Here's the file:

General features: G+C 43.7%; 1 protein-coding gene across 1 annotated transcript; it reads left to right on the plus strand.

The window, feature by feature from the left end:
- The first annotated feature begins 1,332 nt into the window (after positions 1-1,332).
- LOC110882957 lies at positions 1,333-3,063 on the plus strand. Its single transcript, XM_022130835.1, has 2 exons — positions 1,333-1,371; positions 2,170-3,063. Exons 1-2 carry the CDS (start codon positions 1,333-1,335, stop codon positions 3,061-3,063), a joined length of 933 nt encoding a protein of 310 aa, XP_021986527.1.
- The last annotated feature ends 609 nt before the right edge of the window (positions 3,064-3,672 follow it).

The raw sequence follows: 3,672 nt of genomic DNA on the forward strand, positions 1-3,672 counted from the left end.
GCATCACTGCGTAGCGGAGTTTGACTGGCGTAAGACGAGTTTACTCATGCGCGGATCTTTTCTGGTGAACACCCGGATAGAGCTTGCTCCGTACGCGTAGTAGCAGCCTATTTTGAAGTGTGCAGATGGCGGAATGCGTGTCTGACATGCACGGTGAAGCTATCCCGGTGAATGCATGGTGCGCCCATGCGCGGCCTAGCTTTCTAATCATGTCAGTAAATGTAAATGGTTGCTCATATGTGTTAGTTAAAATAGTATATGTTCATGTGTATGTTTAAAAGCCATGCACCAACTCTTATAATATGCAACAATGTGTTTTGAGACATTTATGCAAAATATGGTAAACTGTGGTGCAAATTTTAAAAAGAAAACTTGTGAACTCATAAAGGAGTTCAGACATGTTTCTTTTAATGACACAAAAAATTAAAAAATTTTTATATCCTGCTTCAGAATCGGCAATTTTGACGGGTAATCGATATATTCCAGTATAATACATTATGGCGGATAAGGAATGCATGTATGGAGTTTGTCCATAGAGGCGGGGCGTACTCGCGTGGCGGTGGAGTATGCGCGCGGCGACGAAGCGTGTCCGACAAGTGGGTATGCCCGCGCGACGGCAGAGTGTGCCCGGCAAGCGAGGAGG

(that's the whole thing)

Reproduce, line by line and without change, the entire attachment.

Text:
General features: G+C 43.7%; 1 protein-coding gene across 1 annotated transcript; it reads left to right on the plus strand.

The window, feature by feature from the left end:
- The first annotated feature begins 1,332 nt into the window (after positions 1-1,332).
- LOC110882957 lies at positions 1,333-3,063 on the plus strand. Its single transcript, XM_022130835.1, has 2 exons — positions 1,333-1,371; positions 2,170-3,063. Exons 1-2 carry the CDS (start codon positions 1,333-1,335, stop codon positions 3,061-3,063), a joined length of 933 nt encoding a protein of 310 aa, XP_021986527.1.
- The last annotated feature ends 609 nt before the right edge of the window (positions 3,064-3,672 follow it).

The raw sequence follows: 3,672 nt of genomic DNA on the forward strand, positions 1-3,672 counted from the left end.
GCATCACTGCGTAGCGGAGTTTGACTGGCGTAAGACGAGTTTACTCATGCGCGGATCTTTTCTGGTGAACACCCGGATAGAGCTTGCTCCGTACGCGTAGTAGCAGCCTATTTTGAAGTGTGCAGATGGCGGAATGCGTGTCTGACATGCACGGTGAAGCTATCCCGGTGAATGCATGGTGCGCCCATGCGCGGCCTAGCTTTCTAATCATGTCAGTAAATGTAAATGGTTGCTCATATGTGTTAGTTAAAATAGTATATGTTCATGTGTATGTTTAAAAGCCATGCACCAACTCTTATAATATGCAACAATGTGTTTTGAGACATTTATGCAAAATATGGTAAACTGTGGTGCAAATTTTAAAAAGAAAACTTGTGAACTCATAAAGGAGTTCAGACATGTTTCTTTTAATGACACAAAAAATTAAAAAATTTTTATATCCTGCTTCAGAATCGGCAATTTTGACGGGTAATCGATATATTCCAGTATAATACATTATGGCGGATAAGGAATGCATGTATGGAGTTTGTCCATAGAGGCGGGGCGTACTCGCGTGGCGGTGGAGTATGCGCGCGGCGACGAAGCGTGTCCGACAAGTGGGTATGCCCGCGCGACGGCAGAGTGTGCCCGGCAAGCGAGGAGG